Philadelphia school and city officials say the district will be forced to lay off teachers and possibly grow class sizes as large as 40 when students return in September, unless the state and city gives it more money.
But the district’s numbers don’t seem to add up.
With 8,390 teachers and 142,000 students, the Philadelphia School District has a teacher-to-student ratio that is almost identical to the national average. But the district’s superintendent has suggested class sizes in Philadelphia schools are significantly larger than the national average, and could soon grow larger still.
So where are all Philadelphia’s teachers? And why can’t the district avoid putting 40 students in a single classroom?
The district didn’t return multiple calls and emails asking those questions.
Survey the Numbers
Here’s what we do know, based on the numbers.
The school district adopted a 2014-15 budget in July that includes a $93 million funding gap. Unless it finds more money somewhere, the district might have to lay off 1,300 workers.
Philadelphia Mayor Michael Nutter has pressed lawmakers in Harrisburg to pass a citywide $2-per-pack cigarette tax to help fund the school district. Without the tax, he told the Philadelphia Inquirer, class sizes could swell to 40 students next year because of layoffs.
It’s unclear how those layoffs would result in class sizes that large. Philadelphia’s student-to-teacher ratio is about 16-to-1, according to numbers the district reported to the state’s Department of Education. That almost mirrors the national average, which is about 17-to-1, according to research conducted by Matt Chingos, senior fellow at the Brown Center for Education Policy at the Brookings Institution, a think tank. Chingos’ research shows a relationship between teacher-to-student ratio and class size.
It’s not an exact match—teachers need time for prep and breaks, so a ratio of 17-to-1 doesn’t translate to class sizes of 17 students.
Chingos has tracked student-to-teacher ratios and class sizes in American public schools since the 1960s. The numbers have varied a bit, but in recent years an average ratio of 17-to-1 has roughly translated to an average class size of 22 for elementary schools and 26 for high schools.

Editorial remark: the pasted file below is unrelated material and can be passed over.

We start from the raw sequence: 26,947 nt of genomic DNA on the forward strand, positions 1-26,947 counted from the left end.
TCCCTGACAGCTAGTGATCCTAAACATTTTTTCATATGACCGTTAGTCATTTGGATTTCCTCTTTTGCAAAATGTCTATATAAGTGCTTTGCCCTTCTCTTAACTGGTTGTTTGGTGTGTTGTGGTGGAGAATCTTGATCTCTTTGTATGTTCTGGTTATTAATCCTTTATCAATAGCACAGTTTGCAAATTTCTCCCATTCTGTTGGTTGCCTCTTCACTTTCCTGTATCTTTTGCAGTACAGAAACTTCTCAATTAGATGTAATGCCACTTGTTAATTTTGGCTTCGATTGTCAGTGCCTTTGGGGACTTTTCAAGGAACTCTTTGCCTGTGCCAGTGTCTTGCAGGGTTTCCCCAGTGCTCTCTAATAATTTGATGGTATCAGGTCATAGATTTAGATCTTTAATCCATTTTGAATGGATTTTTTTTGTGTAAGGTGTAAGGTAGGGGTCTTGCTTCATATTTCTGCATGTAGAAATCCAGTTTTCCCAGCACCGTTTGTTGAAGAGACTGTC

“Lots of people are called teachers in schools that aren’t really handling classrooms, but doing a variety of other things,” said Eric Hanushek, a fellow at Stanford University’s Hoover Institution. “It’s always hard to know what class size means, because is it the P.E. class or the English class or the math class? There’s usually a lot of variation even within the school.”
Data from the National Center for Education Statistics seem to agree with Chingos’ research—and again shows Philadelphia to be an outlier on class size, even though it’s not an outlier in terms of student-to-teacher ratio.
Fuzzy Local Reports
In Philadelphia, it’s hard to pin down an exact number for the average class size. The district didn’t say whether it has a target class size, or whether it even knows what the average class size was last year—although a contract with the teachers union stipulates that schools work toward class sizes of about 25 students.
A teachers union spokesman said class sizes likely exceeded contractual agreements of 30 students in kindergarten through third grade and 33 students in higher grades.
“We’ve heard reports of much more than that in the classroom this year,” said George Jackson, communications director for the Philadelphia Federation of Teachers.
If the district were to lay off 1,300 workers, one could assume a “worst-case” scenario, where all the layoffs are full-time classroom teachers. But even then, the numbers don’t seem to work.
That would leave the district with about 7,000 teachers, bringing the ratio to about 20-to-1. Although that is higher than the national average, it’s not dramatically higher, and classes of 40 students or more seem unlikely.
Assuming one teacher per classroom, those numbers indicate that during an average class period, half the teachers employed by the district are not teaching. (The district didn’t say how many of its teachers were aides or taught smaller special education, or otherwise would have affected the ratio.)
These figures give the school district the benefit of the doubt, since we’re using enrollment numbers instead of actual student attendance. Looking at attendance figures would produce a lower teacher-to-student ratio and also lower average class sizes.
Still, the district’s talking point about 40 students in a classroom has become a fixture in debates over the cigarette tax and school funding.
It likely won’t come to that. If classrooms will have that many kids in them, district superintendent William Hite says he won’t open the schools at all this September.
Avoiding an Explanation
Fernando Gallard, the district’s spokesman, spoke with a reporter who wanted to send questions via email. Gallard gave his email address, and after emailing him, the reporter has not heard from him, despite multiple phone calls. The district’s phone line often went to voice mail and couldn’t receive new messages; when a receptionist answered, the reporter was told Gallard was constantly in meetings and would surely respond. He hasn’t.
“Unless he’s on vacation or something,” Jackson said of Gallard, “he’s a good guy, generally pretty responsive.”